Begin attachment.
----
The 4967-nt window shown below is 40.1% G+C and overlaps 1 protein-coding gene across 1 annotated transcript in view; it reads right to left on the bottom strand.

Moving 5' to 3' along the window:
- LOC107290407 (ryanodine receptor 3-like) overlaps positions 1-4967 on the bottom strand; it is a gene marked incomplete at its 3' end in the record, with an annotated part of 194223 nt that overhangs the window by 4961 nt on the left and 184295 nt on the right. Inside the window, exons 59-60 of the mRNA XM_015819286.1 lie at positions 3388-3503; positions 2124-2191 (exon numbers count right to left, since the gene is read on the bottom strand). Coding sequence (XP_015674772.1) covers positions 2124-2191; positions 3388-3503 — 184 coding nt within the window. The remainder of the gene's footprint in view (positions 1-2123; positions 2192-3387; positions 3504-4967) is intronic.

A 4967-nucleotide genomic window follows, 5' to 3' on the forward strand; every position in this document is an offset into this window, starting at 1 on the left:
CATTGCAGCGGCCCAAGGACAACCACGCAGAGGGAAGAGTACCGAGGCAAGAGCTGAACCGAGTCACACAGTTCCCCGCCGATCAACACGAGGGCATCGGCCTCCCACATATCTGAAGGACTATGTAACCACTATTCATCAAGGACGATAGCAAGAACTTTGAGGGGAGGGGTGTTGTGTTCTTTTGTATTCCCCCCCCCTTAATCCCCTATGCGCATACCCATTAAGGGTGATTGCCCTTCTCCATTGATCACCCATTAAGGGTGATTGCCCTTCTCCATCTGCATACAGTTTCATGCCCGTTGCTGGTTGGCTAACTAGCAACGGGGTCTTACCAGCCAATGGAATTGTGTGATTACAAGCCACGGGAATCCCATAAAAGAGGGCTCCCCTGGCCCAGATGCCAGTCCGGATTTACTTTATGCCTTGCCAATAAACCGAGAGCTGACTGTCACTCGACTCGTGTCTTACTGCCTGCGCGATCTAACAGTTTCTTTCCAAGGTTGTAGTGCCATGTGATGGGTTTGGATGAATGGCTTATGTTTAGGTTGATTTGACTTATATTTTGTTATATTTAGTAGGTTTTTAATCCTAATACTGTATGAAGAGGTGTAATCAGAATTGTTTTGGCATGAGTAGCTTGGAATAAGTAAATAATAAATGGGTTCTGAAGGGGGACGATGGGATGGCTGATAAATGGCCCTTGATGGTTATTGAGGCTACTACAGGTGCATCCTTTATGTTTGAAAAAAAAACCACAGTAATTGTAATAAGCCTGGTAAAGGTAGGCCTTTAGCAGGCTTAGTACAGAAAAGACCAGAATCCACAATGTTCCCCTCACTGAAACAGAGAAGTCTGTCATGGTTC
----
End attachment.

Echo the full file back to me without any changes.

The 4967-nt window shown below is 40.1% G+C and overlaps 1 protein-coding gene across 1 annotated transcript in view; it reads right to left on the bottom strand.

Moving 5' to 3' along the window:
- LOC107290407 (ryanodine receptor 3-like) overlaps positions 1-4967 on the bottom strand; it is a gene marked incomplete at its 3' end in the record, with an annotated part of 194223 nt that overhangs the window by 4961 nt on the left and 184295 nt on the right. Inside the window, exons 59-60 of the mRNA XM_015819286.1 lie at positions 3388-3503; positions 2124-2191 (exon numbers count right to left, since the gene is read on the bottom strand). Coding sequence (XP_015674772.1) covers positions 2124-2191; positions 3388-3503 — 184 coding nt within the window. The remainder of the gene's footprint in view (positions 1-2123; positions 2192-3387; positions 3504-4967) is intronic.

A 4967-nucleotide genomic window follows, 5' to 3' on the forward strand; every position in this document is an offset into this window, starting at 1 on the left:
CATTGCAGCGGCCCAAGGACAACCACGCAGAGGGAAGAGTACCGAGGCAAGAGCTGAACCGAGTCACACAGTTCCCCGCCGATCAACACGAGGGCATCGGCCTCCCACATATCTGAAGGACTATGTAACCACTATTCATCAAGGACGATAGCAAGAACTTTGAGGGGAGGGGTGTTGTGTTCTTTTGTATTCCCCCCCCCTTAATCCCCTATGCGCATACCCATTAAGGGTGATTGCCCTTCTCCATTGATCACCCATTAAGGGTGATTGCCCTTCTCCATCTGCATACAGTTTCATGCCCGTTGCTGGTTGGCTAACTAGCAACGGGGTCTTACCAGCCAATGGAATTGTGTGATTACAAGCCACGGGAATCCCATAAAAGAGGGCTCCCCTGGCCCAGATGCCAGTCCGGATTTACTTTATGCCTTGCCAATAAACCGAGAGCTGACTGTCACTCGACTCGTGTCTTACTGCCTGCGCGATCTAACAGTTTCTTTCCAAGGTTGTAGTGCCATGTGATGGGTTTGGATGAATGGCTTATGTTTAGGTTGATTTGACTTATATTTTGTTATATTTAGTAGGTTTTTAATCCTAATACTGTATGAAGAGGTGTAATCAGAATTGTTTTGGCATGAGTAGCTTGGAATAAGTAAATAATAAATGGGTTCTGAAGGGGGACGATGGGATGGCTGATAAATGGCCCTTGATGGTTATTGAGGCTACTACAGGTGCATCCTTTATGTTTGAAAAAAAAACCACAGTAATTGTAATAAGCCTGGTAAAGGTAGGCCTTTAGCAGGCTTAGTACAGAAAAGACCAGAATCCACAATGTTCCCCTCACTGAAACAGAGAAGTCTGTCATGGTTC